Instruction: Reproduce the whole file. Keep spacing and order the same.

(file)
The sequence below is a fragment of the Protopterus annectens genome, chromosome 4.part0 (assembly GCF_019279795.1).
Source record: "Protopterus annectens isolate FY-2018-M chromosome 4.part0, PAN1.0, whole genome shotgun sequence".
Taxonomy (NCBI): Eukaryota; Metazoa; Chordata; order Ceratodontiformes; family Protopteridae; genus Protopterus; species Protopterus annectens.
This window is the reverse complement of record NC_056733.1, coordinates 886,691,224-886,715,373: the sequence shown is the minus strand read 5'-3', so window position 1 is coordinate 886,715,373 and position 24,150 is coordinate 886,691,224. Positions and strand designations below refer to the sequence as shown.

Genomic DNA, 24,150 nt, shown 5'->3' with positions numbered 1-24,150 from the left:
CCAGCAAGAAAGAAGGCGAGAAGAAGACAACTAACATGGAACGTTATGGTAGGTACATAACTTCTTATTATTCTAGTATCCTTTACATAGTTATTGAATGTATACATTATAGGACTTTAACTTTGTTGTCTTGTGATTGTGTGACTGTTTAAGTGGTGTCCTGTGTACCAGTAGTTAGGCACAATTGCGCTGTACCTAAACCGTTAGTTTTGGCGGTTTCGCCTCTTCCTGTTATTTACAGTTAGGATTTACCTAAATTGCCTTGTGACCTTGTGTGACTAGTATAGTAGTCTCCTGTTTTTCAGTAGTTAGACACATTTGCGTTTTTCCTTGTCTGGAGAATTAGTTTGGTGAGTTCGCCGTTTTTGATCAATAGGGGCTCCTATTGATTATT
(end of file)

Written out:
The sequence below is a fragment of the Protopterus annectens genome, chromosome 4.part0 (assembly GCF_019279795.1).
Source record: "Protopterus annectens isolate FY-2018-M chromosome 4.part0, PAN1.0, whole genome shotgun sequence".
Taxonomy (NCBI): Eukaryota; Metazoa; Chordata; order Ceratodontiformes; family Protopteridae; genus Protopterus; species Protopterus annectens.
This window is the reverse complement of record NC_056733.1, coordinates 886,691,224-886,715,373: the sequence shown is the minus strand read 5'-3', so window position 1 is coordinate 886,715,373 and position 24,150 is coordinate 886,691,224. Positions and strand designations below refer to the sequence as shown.

Genomic DNA, 24,150 nt, shown 5'->3' with positions numbered 1-24,150 from the left:
CCAGCAAGAAAGAAGGCGAGAAGAAGACAACTAACATGGAACGTTATGGTAGGTACATAACTTCTTATTATTCTAGTATCCTTTACATAGTTATTGAATGTATACATTATAGGACTTTAACTTTGTTGTCTTGTGATTGTGTGACTGTTTAAGTGGTGTCCTGTGTACCAGTAGTTAGGCACAATTGCGCTGTACCTAAACCGTTAGTTTTGGCGGTTTCGCCTCTTCCTGTTATTTACAGTTAGGATTTACCTAAATTGCCTTGTGACCTTGTGTGACTAGTATAGTAGTCTCCTGTTTTTCAGTAGTTAGACACATTTGCGTTTTTCCTTGTCTGGAGAATTAGTTTGGTGAGTTCGCCGTTTTTGATCAATAGGGGCTCCTATTGATTATT